"Killing Them Softly's" Ben Mendelsohn: Playing Drug-Fueled, Criminal Was "Fun"

Playing a petty criminal, the actor stands out amid an A-list cast

By Scott Huver
|  Thursday, Nov 29, 2012  |  Updated 5:24 PM EDT
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"Killing Them Softly's" Ben Mendelsohn: Playing Drug-Fueled, Criminal Was "Fun"

Actor Ben Mendelsohn

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Australian actor Ben Mendelsohn’s name might not be as familiar as those of his co-stars Brad Pitt, James Gandolfini, Richard Jenkins and Ray Liotta, but in “Killing Them Softly” he shows audiences that he certainly deserves a seat at the same table.

A veteran film and television presence in his home country, Mendelsohn tripped the radar of filmgoers everywhere with his standout performance in 2010’s “Animal Kingdom,” and his stock in Hollywood has continued to rise ever since, most recently with a juicy turn in “The Dark Knight Rises,” playing John Daggett, Bruce Wayne’s financial rival and Bane’s presumed frontman.

In “Killing Me Softly” he has a bravura turn as Russell, a grimy petty criminal and aspiring heroin dealer who becomes entangled in a twisted knot of robbery and retribution.

What was it about this very unapologetic low life that intrigued you?

Well, it's nice to play people that stick in your mind in some way or another, and in that degree, I think as an actor it is fun to play people that are sort of further on the end of some spectrum or other. And a very rollicking, sort of drug-fueled, petty criminal was fun. But it was really the dialogue and stuff like that, too, and the company that one keeps while doing it. It's a pretty good bunch of people.

How easy or difficult was it to get that sort of sweat-soaked, grimy look?

It wasn't pretty! There's one outfit that the guy wears the whole time. And from memory, it was very, very hot and muggy, and we shot in New Orleans. And the top that they had me in, it seemed to be impervious to any oxygen moving through the fibers, so we would sort of start it off a bit, and it just happened. So there certainly wasn't any need for that. But the rest of it in terms of playing it and stuff like that, I think generally you let yourself go, and you don't worry yourself too much.

There's a great group of actors involved, but you don't get to spend screen time with a lot of them. Behind the scenes, did you get a chance to get to know some of your co‑stars?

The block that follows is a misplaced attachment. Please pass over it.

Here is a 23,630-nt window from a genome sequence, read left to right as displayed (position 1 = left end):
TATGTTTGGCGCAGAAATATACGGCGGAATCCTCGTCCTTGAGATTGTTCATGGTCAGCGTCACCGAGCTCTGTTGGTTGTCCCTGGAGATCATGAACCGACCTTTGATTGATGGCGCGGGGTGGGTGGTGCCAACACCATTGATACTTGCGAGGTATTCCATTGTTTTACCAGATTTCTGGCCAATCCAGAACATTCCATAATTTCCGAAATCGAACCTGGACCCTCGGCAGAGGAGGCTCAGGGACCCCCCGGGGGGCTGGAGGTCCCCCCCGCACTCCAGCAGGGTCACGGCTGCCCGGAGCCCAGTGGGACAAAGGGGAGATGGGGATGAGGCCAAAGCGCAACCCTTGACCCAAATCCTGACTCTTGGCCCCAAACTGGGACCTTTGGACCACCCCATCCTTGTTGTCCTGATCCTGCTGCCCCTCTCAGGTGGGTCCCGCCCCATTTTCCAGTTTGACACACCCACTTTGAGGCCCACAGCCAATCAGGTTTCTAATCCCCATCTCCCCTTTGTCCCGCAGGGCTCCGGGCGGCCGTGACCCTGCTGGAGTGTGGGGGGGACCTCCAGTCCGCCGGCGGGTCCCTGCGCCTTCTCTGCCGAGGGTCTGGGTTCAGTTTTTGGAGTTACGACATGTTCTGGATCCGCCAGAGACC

A little. Brad [Pitt], I sort of met quite briefly – Brad's obviously one of the producers on the film as well. There are people that I would have loved to have met and spent time with, but the film stuff being the way it is, you don't really want to go and hang out at the office, as it were when you’re not required. But Scoot [McNairy] and I had a fantastic relationship. I feel like all the things that you always do to the best of your ability as an actor, we did do. We arrived early. We spent a lot of time together. We shifted in together. We lived with each other. So that gave us good shorthand basically, and that guy's a friend of mine now.

That's the good stuff about doing this. I would have loved to hang out with Richard Jenkins. But in a lot of ways too, the thing about great actors is they give their gift when you watch them. There's many actors that I absolutely adore, but I don't actually want to get to know them too much because it's a bit like going and talking to Bob Dylan about songwriting. I don't think Bob wants to talk to me about songwriting, but if I wanted, I'm going to listen to him and get everything he's giving. And that's sort of the way I feel with great actors too: It's weird sometimes when you meet them. It's sort of more pleasurable to watch them work in context.

We've seen you in an increasing amount of Hollywood films after such a distinguished career in your home country. What was the experience like working on “The Dark Knight Rises,” a movie that people are going to be watching for years to come?

It was really honorable. ‘Honorable’ is an incorrect usage of the word, but I was really honored. And I was expecting it to be quite hectic, and it was very much the opposite. It was a real lesson in, as it were, what the atmosphere feels like in the dizzying heights, if you like. It was splendidly peaceful.

The center of that set was one of the most easy-going, quiet, smooth operations that I've ever seen. In a quarter of a century that was easily one of the most smoothest operations that I've ever seen. And I saw people that are just legendary to me, Morgan Freeman, Christian Bale, Gary Oldman – forget about it! I mean, from where I come from, you really don't get any better – it's true top-shelf stuff. So it was beautiful, very quiet, very chilled out. That was a surprise.

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